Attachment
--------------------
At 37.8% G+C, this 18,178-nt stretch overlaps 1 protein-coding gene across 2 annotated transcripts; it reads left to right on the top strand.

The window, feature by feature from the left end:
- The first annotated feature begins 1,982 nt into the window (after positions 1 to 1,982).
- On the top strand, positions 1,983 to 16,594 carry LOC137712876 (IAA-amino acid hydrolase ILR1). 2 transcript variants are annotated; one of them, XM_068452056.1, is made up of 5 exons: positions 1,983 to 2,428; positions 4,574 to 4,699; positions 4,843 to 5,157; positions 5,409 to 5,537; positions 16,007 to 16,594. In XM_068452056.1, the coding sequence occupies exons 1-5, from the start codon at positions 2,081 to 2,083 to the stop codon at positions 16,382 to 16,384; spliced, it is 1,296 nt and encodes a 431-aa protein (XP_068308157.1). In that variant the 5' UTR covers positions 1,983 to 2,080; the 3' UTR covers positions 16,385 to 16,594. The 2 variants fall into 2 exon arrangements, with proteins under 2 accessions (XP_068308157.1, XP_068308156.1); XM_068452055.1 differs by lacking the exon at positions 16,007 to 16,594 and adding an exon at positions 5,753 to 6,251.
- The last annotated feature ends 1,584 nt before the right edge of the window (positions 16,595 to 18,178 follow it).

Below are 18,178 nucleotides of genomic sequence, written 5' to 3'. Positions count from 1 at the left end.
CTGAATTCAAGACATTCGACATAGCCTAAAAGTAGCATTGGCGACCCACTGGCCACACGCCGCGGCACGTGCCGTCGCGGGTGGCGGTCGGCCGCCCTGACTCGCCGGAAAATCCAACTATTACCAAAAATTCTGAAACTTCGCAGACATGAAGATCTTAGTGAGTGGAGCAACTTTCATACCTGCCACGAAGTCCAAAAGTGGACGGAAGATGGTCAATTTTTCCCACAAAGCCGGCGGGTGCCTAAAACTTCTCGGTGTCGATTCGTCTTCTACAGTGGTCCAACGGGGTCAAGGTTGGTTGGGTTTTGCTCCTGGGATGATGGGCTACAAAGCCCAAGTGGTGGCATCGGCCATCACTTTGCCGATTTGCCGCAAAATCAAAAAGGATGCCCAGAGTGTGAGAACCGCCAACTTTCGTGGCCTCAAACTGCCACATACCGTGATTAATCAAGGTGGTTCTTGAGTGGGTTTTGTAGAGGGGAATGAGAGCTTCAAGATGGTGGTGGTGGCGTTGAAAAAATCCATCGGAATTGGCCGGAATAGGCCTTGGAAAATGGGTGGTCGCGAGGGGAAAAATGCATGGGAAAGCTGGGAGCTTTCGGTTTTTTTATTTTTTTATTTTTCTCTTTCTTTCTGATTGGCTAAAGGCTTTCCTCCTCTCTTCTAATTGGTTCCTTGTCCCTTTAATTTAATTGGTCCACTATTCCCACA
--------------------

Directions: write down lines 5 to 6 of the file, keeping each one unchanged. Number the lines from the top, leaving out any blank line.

- The last annotated feature ends 1,584 nt before the right edge of the window (positions 16,595 to 18,178 follow it).

Below are 18,178 nucleotides of genomic sequence, written 5' to 3'. Positions count from 1 at the left end.